Please use this identifier to cite or link to this item: http://hdl.handle.net/2440/98057
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dc.contributor.authorMcCallum, S.en
dc.contributor.authorMikocka-Walus, A.en
dc.contributor.authorTurnbull, D.en
dc.contributor.authorAndrews, J.en
dc.date.issued2015en
dc.identifier.citationJournal of Dual Diagnosis, 2015; 11(3-4):217-232en
dc.identifier.issn1550-4263en
dc.identifier.issn1550-4271en
dc.identifier.urihttp://hdl.handle.net/2440/98057-
dc.description.abstractObjective: The goal of this work is to review the current literature on continuity of care in the treatment of people with dual diagnosis. In particular, this review set out to clarify how continuity of care has been defined, applied, and assessed in treatment and to enhance its application in both research and clinical practice. Methods: To identify articles for review, the term “continuity” and combinations of “substance” and “treatment” were searched in electronic databases. The search was restricted to quantitative articles published in English after 1980. Papers were required to discuss “continuity” in treatment samples that included a proportion of patients with a dual diagnosis. Results: A total of 18 non-randomized studies met the inclusion criteria. Analysis revealed six core types of continuity in this treatment context: continuity of relationship with provider(s), continuity across services, continuity through transfer, continuity as regularity and intensity of care, continuity as responsive to changing patient need, and successful linkage of the patient. Patient age, ethnicity, medical status, living status, and the type of mental health and/or substance use disorder influenced the continuity of care experienced in treatment. Some evidence suggested that achieving continuity of care was associated with positive patient and treatment-related outcomes. Conclusions: This review summarizes how continuity of care has been understood, applied, and assessed in the literature to date. Findings provide a platform for future researchers and service providers to implement and evaluate continuity of care in a consistent manner and to determine its significance in the treatment of people with a dual diagnosis.en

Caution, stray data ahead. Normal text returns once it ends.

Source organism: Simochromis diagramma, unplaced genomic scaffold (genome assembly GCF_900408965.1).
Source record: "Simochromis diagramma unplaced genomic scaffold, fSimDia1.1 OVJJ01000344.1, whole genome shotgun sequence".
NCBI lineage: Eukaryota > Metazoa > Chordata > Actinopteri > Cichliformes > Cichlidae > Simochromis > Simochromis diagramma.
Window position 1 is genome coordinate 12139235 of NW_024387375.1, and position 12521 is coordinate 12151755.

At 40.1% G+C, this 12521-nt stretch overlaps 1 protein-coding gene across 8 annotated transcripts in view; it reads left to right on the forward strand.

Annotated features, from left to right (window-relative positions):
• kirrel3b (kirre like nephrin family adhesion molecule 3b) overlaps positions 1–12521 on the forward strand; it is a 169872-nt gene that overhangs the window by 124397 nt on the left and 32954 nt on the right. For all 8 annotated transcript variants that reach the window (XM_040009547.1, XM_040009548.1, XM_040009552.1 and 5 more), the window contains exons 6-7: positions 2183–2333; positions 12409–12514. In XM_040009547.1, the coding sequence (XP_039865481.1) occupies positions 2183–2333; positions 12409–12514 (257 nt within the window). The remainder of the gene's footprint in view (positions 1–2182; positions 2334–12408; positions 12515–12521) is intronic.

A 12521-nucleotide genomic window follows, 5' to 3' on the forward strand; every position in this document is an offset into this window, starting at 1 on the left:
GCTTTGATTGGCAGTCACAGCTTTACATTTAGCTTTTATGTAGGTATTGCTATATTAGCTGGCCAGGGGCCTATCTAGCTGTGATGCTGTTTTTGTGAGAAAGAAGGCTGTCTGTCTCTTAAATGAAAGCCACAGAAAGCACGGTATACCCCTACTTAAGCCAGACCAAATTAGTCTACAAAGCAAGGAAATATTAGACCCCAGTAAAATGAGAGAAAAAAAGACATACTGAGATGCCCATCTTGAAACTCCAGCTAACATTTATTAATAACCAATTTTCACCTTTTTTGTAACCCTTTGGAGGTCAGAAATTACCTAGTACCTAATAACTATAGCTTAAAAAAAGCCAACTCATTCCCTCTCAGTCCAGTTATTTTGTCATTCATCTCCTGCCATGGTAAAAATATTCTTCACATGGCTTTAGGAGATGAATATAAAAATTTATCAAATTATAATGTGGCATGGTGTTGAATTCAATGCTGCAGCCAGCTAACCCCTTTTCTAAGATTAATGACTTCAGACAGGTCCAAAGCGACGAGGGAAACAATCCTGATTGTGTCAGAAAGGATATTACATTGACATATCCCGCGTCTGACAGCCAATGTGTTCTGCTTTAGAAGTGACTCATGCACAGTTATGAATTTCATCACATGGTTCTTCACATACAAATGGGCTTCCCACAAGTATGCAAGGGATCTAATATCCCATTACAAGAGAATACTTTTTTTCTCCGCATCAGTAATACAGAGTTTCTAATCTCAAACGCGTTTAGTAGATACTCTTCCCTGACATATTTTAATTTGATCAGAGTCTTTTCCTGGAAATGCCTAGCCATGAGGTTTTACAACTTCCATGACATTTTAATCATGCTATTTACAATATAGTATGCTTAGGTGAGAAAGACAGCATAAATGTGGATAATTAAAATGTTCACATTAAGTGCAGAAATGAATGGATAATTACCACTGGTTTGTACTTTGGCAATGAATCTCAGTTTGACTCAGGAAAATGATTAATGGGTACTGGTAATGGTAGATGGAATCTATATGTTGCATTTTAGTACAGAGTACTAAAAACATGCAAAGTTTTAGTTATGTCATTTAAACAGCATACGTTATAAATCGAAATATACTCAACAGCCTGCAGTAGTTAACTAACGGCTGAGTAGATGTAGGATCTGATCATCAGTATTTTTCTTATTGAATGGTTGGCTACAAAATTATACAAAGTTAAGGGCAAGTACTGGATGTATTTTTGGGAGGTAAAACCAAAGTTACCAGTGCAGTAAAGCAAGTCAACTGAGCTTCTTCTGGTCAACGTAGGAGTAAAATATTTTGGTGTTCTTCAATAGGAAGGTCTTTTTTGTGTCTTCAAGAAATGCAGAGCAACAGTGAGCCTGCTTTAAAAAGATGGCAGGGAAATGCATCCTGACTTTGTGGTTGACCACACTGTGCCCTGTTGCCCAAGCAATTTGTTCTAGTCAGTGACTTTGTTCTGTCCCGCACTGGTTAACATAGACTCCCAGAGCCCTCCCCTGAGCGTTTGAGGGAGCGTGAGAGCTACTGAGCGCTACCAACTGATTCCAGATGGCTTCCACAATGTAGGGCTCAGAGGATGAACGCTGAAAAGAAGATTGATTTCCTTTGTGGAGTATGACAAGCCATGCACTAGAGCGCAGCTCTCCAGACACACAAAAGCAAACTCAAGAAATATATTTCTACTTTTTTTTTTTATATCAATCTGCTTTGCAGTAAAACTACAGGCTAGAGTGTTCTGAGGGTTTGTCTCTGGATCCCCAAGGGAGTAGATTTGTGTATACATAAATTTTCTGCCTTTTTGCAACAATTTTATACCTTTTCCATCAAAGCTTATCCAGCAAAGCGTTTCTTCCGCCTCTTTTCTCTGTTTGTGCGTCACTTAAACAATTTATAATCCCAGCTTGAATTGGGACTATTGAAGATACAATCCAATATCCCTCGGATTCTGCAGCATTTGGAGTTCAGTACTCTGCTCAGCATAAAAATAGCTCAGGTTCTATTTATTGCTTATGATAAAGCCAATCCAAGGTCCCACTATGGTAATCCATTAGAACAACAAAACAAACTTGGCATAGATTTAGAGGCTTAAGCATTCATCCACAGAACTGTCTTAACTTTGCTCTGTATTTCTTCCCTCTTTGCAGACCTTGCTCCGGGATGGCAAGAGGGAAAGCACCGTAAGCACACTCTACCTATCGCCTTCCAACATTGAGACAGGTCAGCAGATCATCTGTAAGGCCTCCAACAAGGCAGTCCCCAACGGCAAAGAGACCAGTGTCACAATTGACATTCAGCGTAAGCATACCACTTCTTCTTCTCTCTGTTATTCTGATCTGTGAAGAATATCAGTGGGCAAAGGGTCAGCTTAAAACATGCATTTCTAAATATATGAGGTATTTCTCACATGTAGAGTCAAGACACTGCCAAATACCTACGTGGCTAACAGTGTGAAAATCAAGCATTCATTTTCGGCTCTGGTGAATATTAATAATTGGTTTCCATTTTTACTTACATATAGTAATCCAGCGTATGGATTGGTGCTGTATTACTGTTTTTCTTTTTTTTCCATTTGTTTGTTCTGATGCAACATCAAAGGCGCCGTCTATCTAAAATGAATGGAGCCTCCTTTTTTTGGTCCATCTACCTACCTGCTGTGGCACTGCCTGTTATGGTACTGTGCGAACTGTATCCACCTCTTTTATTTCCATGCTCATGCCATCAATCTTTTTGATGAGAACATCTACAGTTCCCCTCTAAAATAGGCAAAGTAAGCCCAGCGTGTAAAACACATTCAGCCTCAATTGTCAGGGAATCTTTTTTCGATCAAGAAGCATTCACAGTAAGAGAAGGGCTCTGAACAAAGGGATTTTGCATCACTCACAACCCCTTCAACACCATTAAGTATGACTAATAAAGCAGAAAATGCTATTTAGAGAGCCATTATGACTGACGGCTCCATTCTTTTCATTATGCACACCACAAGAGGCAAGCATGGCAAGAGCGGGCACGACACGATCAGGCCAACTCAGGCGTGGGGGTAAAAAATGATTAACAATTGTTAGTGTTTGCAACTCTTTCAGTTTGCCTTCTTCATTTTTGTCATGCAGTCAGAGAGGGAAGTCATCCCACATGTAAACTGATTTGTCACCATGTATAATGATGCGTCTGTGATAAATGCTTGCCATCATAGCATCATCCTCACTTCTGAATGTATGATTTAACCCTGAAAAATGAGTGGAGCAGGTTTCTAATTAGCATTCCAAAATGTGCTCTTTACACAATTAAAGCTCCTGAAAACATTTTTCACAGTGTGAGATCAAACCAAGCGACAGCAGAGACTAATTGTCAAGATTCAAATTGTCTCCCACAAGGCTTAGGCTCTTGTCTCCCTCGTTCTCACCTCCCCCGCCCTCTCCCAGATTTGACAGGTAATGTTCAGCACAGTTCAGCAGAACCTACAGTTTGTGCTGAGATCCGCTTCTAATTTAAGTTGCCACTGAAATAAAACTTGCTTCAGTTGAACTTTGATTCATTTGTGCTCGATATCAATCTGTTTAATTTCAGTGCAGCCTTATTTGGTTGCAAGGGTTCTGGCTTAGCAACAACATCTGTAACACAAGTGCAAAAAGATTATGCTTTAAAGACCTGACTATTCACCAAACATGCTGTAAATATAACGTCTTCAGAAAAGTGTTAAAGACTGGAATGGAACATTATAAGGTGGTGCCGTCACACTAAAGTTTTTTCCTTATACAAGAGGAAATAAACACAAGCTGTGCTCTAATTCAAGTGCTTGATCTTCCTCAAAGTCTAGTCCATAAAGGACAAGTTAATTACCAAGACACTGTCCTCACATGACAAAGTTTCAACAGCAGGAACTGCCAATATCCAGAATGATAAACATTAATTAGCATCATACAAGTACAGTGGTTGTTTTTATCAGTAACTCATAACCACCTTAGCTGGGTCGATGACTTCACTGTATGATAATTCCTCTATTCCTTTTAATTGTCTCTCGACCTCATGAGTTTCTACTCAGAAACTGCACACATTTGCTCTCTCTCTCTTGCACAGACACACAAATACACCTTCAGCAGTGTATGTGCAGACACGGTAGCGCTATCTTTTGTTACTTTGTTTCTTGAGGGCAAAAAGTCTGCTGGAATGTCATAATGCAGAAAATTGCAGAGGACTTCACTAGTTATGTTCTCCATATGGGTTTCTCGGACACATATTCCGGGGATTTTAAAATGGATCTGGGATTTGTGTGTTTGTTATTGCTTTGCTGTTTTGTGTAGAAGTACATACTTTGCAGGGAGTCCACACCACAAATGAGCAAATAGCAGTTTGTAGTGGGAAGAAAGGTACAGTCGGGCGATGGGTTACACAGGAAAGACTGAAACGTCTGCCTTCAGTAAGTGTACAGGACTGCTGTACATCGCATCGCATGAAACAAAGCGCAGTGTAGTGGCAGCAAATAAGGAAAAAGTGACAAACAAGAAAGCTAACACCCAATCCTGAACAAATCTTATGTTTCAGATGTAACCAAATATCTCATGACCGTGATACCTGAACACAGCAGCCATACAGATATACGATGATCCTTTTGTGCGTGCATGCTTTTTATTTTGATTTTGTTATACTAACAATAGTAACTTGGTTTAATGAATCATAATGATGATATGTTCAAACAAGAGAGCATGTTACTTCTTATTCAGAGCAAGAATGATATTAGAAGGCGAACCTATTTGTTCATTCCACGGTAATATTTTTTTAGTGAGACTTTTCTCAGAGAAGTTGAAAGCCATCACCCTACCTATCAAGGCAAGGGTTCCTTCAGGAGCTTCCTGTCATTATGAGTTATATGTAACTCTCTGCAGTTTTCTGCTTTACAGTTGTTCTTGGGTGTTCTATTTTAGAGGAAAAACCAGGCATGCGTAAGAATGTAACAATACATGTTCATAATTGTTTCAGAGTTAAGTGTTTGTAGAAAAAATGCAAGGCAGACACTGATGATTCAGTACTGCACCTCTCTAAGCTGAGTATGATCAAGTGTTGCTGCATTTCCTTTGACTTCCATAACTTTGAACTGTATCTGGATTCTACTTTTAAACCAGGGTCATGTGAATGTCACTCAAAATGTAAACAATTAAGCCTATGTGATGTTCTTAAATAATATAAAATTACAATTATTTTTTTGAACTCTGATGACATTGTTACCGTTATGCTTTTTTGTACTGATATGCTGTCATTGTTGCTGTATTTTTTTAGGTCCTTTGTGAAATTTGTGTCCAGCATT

dc.description.statementofresponsibilityStacey McCallum, Antonina Mikocka-Walus, Deborah Turnbull, and Jane M. Andrewsen
dc.language.isoenen
dc.publisherTaylor and Francisen
dc.rightsCopyright © Taylor & Francis Group, LLCen
dc.subjectDual diagnosis; comorbidity; continuity of care’ literature reviewen
dc.titleContinuity of care in dual diagnosis treatment: definitions, applications, and implicationsen
dc.typeJournal articleen
dc.identifier.rmid0030037239en
dc.identifier.doi10.1080/15504263.2015.1104930en
dc.identifier.pubid216652-
pubs.library.collectionMedicine publicationsen
pubs.library.teamDS14en
pubs.verification-statusVerifieden
pubs.publication-statusPublisheden
dc.identifier.orcidMikocka-Walus, A. [0000-0003-4864-3956]en
dc.identifier.orcidTurnbull, D. [0000-0002-7116-7073]en
dc.identifier.orcidAndrews, J. [0000-0001-7960-2650]en
Appears in Collections:Medicine publications

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